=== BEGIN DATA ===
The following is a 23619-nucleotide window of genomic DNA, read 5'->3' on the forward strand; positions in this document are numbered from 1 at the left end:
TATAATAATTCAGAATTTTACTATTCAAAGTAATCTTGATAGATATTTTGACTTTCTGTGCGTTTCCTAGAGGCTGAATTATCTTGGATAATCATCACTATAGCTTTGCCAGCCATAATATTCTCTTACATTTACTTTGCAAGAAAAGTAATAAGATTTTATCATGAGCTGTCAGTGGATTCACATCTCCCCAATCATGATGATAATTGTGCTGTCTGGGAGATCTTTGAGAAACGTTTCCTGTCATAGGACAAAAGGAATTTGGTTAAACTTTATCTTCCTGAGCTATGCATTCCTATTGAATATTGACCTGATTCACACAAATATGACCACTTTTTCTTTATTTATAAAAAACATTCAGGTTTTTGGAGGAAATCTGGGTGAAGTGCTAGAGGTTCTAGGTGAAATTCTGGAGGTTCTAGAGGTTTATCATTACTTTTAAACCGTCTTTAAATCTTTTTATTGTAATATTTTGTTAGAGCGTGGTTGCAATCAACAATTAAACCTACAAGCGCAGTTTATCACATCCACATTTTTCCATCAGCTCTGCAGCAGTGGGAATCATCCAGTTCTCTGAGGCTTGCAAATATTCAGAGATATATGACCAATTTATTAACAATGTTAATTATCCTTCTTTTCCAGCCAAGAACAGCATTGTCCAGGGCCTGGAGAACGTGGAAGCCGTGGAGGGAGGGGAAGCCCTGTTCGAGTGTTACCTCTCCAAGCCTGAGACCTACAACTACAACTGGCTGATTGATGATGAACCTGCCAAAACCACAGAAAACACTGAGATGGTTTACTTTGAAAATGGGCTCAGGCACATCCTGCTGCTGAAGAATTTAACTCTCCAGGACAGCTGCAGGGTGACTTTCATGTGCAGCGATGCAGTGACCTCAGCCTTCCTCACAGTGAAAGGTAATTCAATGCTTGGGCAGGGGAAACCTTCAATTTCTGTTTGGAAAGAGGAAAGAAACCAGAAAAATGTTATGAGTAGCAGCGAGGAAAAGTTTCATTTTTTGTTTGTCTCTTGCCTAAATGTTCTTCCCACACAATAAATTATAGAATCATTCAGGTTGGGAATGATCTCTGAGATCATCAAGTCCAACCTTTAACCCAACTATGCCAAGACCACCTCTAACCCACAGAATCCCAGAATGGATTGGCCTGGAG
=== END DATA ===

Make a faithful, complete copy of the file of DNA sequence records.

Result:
The following is a 23619-nucleotide window of genomic DNA, read 5'->3' on the forward strand; positions in this document are numbered from 1 at the left end:
TATAATAATTCAGAATTTTACTATTCAAAGTAATCTTGATAGATATTTTGACTTTCTGTGCGTTTCCTAGAGGCTGAATTATCTTGGATAATCATCACTATAGCTTTGCCAGCCATAATATTCTCTTACATTTACTTTGCAAGAAAAGTAATAAGATTTTATCATGAGCTGTCAGTGGATTCACATCTCCCCAATCATGATGATAATTGTGCTGTCTGGGAGATCTTTGAGAAACGTTTCCTGTCATAGGACAAAAGGAATTTGGTTAAACTTTATCTTCCTGAGCTATGCATTCCTATTGAATATTGACCTGATTCACACAAATATGACCACTTTTTCTTTATTTATAAAAAACATTCAGGTTTTTGGAGGAAATCTGGGTGAAGTGCTAGAGGTTCTAGGTGAAATTCTGGAGGTTCTAGAGGTTTATCATTACTTTTAAACCGTCTTTAAATCTTTTTATTGTAATATTTTGTTAGAGCGTGGTTGCAATCAACAATTAAACCTACAAGCGCAGTTTATCACATCCACATTTTTCCATCAGCTCTGCAGCAGTGGGAATCATCCAGTTCTCTGAGGCTTGCAAATATTCAGAGATATATGACCAATTTATTAACAATGTTAATTATCCTTCTTTTCCAGCCAAGAACAGCATTGTCCAGGGCCTGGAGAACGTGGAAGCCGTGGAGGGAGGGGAAGCCCTGTTCGAGTGTTACCTCTCCAAGCCTGAGACCTACAACTACAACTGGCTGATTGATGATGAACCTGCCAAAACCACAGAAAACACTGAGATGGTTTACTTTGAAAATGGGCTCAGGCACATCCTGCTGCTGAAGAATTTAACTCTCCAGGACAGCTGCAGGGTGACTTTCATGTGCAGCGATGCAGTGACCTCAGCCTTCCTCACAGTGAAAGGTAATTCAATGCTTGGGCAGGGGAAACCTTCAATTTCTGTTTGGAAAGAGGAAAGAAACCAGAAAAATGTTATGAGTAGCAGCGAGGAAAAGTTTCATTTTTTGTTTGTCTCTTGCCTAAATGTTCTTCCCACACAATAAATTATAGAATCATTCAGGTTGGGAATGATCTCTGAGATCATCAAGTCCAACCTTTAACCCAACTATGCCAAGACCACCTCTAACCCACAGAATCCCAGAATGGATTGGCCTGGAG